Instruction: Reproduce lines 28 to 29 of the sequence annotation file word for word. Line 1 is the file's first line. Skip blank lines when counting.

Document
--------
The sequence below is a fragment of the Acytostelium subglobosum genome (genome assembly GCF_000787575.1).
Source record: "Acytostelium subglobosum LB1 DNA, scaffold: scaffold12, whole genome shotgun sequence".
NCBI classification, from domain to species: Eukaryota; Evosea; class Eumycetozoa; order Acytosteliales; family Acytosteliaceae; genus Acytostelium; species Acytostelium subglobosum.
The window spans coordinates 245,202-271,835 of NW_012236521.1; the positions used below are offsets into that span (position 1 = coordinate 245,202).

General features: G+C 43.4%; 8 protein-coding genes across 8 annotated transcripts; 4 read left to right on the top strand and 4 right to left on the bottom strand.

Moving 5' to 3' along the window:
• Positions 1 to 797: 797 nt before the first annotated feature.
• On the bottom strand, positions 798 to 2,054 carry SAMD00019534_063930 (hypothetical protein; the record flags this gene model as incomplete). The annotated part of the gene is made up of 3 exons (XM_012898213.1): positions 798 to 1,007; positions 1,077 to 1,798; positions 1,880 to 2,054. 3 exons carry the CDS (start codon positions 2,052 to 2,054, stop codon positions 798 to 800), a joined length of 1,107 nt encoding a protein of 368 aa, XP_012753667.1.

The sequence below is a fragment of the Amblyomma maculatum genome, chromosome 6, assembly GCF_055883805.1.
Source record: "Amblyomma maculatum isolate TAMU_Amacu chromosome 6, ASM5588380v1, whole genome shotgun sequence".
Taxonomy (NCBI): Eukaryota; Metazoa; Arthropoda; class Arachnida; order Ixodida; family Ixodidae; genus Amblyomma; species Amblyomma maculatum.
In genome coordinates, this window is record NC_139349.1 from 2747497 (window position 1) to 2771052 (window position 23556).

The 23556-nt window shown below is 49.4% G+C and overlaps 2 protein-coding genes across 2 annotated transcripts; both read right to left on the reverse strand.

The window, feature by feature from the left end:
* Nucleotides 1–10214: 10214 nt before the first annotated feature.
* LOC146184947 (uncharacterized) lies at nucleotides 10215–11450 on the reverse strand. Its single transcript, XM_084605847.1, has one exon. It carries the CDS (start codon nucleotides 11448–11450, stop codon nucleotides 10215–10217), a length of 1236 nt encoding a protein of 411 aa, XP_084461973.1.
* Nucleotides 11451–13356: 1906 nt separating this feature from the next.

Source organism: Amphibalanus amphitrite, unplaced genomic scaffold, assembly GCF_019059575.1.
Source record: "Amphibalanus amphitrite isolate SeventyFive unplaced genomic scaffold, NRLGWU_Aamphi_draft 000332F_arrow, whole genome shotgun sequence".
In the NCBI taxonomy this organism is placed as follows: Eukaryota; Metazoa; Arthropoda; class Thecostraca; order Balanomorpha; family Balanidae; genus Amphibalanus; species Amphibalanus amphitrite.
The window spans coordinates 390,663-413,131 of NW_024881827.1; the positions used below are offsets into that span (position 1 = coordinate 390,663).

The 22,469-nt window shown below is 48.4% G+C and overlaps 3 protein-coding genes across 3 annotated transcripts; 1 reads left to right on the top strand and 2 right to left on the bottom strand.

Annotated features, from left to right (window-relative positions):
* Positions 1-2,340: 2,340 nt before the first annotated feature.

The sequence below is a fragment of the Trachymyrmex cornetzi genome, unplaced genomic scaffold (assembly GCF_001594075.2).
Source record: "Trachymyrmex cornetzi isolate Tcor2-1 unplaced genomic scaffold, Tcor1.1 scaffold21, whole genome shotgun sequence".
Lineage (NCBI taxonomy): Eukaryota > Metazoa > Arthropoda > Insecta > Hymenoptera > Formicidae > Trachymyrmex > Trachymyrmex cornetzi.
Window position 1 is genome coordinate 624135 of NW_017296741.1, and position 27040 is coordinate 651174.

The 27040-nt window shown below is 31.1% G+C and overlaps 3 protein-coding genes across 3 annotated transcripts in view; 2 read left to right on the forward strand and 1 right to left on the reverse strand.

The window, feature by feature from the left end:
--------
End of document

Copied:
Window position 1 is genome coordinate 624135 of NW_017296741.1, and position 27040 is coordinate 651174.

The 27040-nt window shown below is 31.1% G+C and overlaps 3 protein-coding genes across 3 annotated transcripts in view; 2 read left to right on the forward strand and 1 right to left on the reverse strand.